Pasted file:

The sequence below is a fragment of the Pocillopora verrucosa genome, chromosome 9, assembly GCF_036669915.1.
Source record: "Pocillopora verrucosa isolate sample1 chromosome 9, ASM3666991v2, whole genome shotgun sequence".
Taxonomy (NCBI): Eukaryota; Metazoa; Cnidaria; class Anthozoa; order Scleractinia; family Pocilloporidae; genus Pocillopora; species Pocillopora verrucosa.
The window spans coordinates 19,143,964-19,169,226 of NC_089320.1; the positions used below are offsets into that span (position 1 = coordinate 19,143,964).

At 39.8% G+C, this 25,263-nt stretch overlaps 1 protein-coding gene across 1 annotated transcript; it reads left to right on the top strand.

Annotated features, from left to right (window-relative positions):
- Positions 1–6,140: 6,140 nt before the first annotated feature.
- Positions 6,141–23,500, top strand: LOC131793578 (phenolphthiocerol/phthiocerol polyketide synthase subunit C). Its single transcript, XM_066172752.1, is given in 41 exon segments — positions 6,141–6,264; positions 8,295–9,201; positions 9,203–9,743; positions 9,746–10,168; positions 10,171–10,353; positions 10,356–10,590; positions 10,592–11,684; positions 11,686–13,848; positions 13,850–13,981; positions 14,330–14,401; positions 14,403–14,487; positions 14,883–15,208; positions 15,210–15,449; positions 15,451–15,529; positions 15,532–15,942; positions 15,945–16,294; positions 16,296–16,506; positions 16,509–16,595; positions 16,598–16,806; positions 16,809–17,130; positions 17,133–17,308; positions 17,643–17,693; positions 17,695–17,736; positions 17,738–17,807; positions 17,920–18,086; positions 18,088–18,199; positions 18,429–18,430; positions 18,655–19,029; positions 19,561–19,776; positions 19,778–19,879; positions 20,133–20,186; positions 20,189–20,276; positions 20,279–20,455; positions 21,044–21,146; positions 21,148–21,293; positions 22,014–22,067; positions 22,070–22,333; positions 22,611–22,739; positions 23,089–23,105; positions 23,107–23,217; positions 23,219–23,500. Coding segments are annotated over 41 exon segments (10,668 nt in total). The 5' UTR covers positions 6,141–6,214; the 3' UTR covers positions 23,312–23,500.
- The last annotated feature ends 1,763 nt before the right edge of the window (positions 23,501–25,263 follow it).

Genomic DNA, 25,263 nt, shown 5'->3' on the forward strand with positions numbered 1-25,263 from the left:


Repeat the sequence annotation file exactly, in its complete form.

The sequence below is a fragment of the Pocillopora verrucosa genome, chromosome 9, assembly GCF_036669915.1.
Source record: "Pocillopora verrucosa isolate sample1 chromosome 9, ASM3666991v2, whole genome shotgun sequence".
Taxonomy (NCBI): Eukaryota; Metazoa; Cnidaria; class Anthozoa; order Scleractinia; family Pocilloporidae; genus Pocillopora; species Pocillopora verrucosa.
The window spans coordinates 19,143,964-19,169,226 of NC_089320.1; the positions used below are offsets into that span (position 1 = coordinate 19,143,964).

At 39.8% G+C, this 25,263-nt stretch overlaps 1 protein-coding gene across 1 annotated transcript; it reads left to right on the top strand.

Annotated features, from left to right (window-relative positions):
- Positions 1–6,140: 6,140 nt before the first annotated feature.
- Positions 6,141–23,500, top strand: LOC131793578 (phenolphthiocerol/phthiocerol polyketide synthase subunit C). Its single transcript, XM_066172752.1, is given in 41 exon segments — positions 6,141–6,264; positions 8,295–9,201; positions 9,203–9,743; positions 9,746–10,168; positions 10,171–10,353; positions 10,356–10,590; positions 10,592–11,684; positions 11,686–13,848; positions 13,850–13,981; positions 14,330–14,401; positions 14,403–14,487; positions 14,883–15,208; positions 15,210–15,449; positions 15,451–15,529; positions 15,532–15,942; positions 15,945–16,294; positions 16,296–16,506; positions 16,509–16,595; positions 16,598–16,806; positions 16,809–17,130; positions 17,133–17,308; positions 17,643–17,693; positions 17,695–17,736; positions 17,738–17,807; positions 17,920–18,086; positions 18,088–18,199; positions 18,429–18,430; positions 18,655–19,029; positions 19,561–19,776; positions 19,778–19,879; positions 20,133–20,186; positions 20,189–20,276; positions 20,279–20,455; positions 21,044–21,146; positions 21,148–21,293; positions 22,014–22,067; positions 22,070–22,333; positions 22,611–22,739; positions 23,089–23,105; positions 23,107–23,217; positions 23,219–23,500. Coding segments are annotated over 41 exon segments (10,668 nt in total). The 5' UTR covers positions 6,141–6,214; the 3' UTR covers positions 23,312–23,500.
- The last annotated feature ends 1,763 nt before the right edge of the window (positions 23,501–25,263 follow it).

Genomic DNA, 25,263 nt, shown 5'->3' on the forward strand with positions numbered 1-25,263 from the left: